Jason Buening began studying painting and drawing at the New York Studio School and went on to earn a BFA in Painting and Art History at Marlboro College. He completed an MFA in painting at American University and studied for a year in Italy. Jason organizes mural painting workshops in elementary and middle schools, teaches painting and art history to high school students, and directs drawing marathons at colleges and art centers. Exhibitions include group shows in New York, Boston, Washington, DC and Rome. His work can be viewed at: www.jasonbuening.com
This class focuses on the exploration of your unique vision with the medium of traditional black and white photography. Beginners and experienced photographers alike will return to the basics of light, line and point of view. Students will play with pinholes and cyanotypes as an introduction to alternative processes, and free themselves from the digital world. Our facilities accommodate 35mm, 120mm and 4 x5 negatives for both processing and printing. Our campus at The Putney School offers beautiful rural landscapes, a working dairy farm, and gardens to photograph. Students may spend the week refining photographic skills, building a portfolio, or trying something entirely new. Bring your camera, your choice of photographic paper and black & white film. Putney will provide chemistry.
A three-time recipient of a Golden Light Award for photographic excellence, Christine Triebert’s original prints are held in the collections of the Philadelphia Museum of Art, Polo Ralph Lauren, Bank of America, and The Ritz Carlton Hotel. A native of Long Island, NY, Chris is a graduate of the Art Institute of Boston where she studied Graphic Design and Photography. Her background in design and love of Vermont’s rural environment are powerful influences in her photographic expression. From her studio on the Rock River in South Newfane, Vermont, Chris combines new and traditional approaches to photography to create unique, personal, and compelling imagery. Chris is also a skilled and dynamic teacher. She’s led a variety of workshops at the Vermont Center for Photography and In-Sight Photography Project in Brattleboro, Vermont, and offers small group and individual sessions in her studio throughout the year.
This is a workshop about surprise. Through practice, diligence, and discipline, writers find themselves and their readers being surprised by their writing. Right about now you might be asking yourself: what do things like practice, diligence, and discipline, have to do with surprise? Doesn't surprise just happen?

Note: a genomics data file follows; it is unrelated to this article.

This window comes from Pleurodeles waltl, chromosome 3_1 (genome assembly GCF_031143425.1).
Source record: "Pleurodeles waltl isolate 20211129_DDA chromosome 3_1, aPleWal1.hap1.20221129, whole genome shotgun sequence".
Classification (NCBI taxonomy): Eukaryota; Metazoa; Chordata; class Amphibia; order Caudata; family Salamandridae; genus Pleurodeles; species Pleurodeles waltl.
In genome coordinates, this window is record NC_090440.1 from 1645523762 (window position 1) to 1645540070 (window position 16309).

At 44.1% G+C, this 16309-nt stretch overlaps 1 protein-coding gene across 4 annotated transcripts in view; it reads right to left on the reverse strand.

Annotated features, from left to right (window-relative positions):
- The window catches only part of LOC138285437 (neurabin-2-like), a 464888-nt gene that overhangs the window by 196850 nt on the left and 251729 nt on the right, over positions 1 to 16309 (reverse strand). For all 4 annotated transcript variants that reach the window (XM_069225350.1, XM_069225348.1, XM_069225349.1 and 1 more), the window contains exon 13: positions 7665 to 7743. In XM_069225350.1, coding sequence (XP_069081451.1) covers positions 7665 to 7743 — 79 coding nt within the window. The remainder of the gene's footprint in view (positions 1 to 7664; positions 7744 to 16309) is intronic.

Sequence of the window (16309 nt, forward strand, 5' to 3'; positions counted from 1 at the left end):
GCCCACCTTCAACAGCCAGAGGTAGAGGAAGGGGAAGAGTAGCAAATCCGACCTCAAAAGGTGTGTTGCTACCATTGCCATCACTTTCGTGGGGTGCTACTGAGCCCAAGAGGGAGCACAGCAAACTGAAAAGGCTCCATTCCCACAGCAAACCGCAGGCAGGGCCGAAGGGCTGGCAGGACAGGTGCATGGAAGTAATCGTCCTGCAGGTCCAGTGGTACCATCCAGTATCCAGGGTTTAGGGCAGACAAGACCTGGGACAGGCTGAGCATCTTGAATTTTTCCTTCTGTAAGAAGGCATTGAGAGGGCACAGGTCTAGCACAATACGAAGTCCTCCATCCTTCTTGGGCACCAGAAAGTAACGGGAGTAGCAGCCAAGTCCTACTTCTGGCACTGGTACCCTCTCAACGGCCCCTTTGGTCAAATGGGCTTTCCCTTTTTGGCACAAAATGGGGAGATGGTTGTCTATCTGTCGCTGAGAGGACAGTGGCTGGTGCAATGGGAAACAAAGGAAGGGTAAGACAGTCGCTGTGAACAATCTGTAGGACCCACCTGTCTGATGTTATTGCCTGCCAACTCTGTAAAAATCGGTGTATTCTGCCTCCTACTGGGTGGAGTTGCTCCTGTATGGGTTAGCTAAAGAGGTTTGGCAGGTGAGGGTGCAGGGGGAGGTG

Well... no. Not exactly. We need to lay the foundation for surprise so we can recognize surprise when it happens, because "surprise" is a many faceted thing. We can be surprised by an unexpected plot twist, by a strange yet somehow accurate juxtaposition of words, by a voice that is so powerful and unexpected we cannot help but read on and on, by the sound of language, by an observation that echoes across days. We can be surprised by setting, by imagery, and by attention to form. So, when I say that this is a workshop about surprise, I am also saying it is a workshop about preparing for surprise. And, although it sounds a little strange to say it this way, preparing for surprise involves studying surprise.
We'll study surprise by reading lots of good poems and stories and talking about them. You should read these works as selfishly as you can, asking, "How can this writing help my writing?"
We'll prepare for surprise by doing lots of exercises and prompts. These exercises are an opportunity for you to experiment with language, with form, with ideas, and with the simple act of saying "yes" to everything that comes your way in order to preempt the "no" that so often short-circuits the writing process. You will share your exercises with one another. There will be time to workshop and for one-on-one feedback.
Bear in mind that although we may all start in one place, writers do not move in the same direction. As soon as that starting gun fires, some writers sprint into the woods; some slam the gearshift into reverse; some jump up and down; some amble towards the concessions area. This is one of the benefits of sharing work: you'll have the opportunity to see the choices that other writers make.
Will you leave with a portfolio of polished work that's ready to submit to literary magazines? Or, will you leave with one piece that helps you to remember that week you spent with other writers on a beautiful hill? Well, we'll just have to see.
Brian Mooney’s work has appeared in Bellevue Literary Review, Cincinnati Review, Chicago Review, Columbia, Seattle Review, and many other national publications. He is a recipient of a creation grant from the Vermont Arts Council and the NEA, and short stories he’s written for the arts advocacy organization United States Artists have been presented by Leonard Nimoy at the Chicago Museum of Contemporary Art, Paramount Studios, and Jazz at Lincoln Center. He’s currently finishing a book for Colonial Williamsburg about the history of Jamestown. He is also the guy behind The Storymatic ("six trillion stories in one little box"), which can be found in stores throughout the U.S. and Canada. His writing and teaching is very much informed by Robert Frost’s statement, "No surprise in the writer, no surprise in the reader."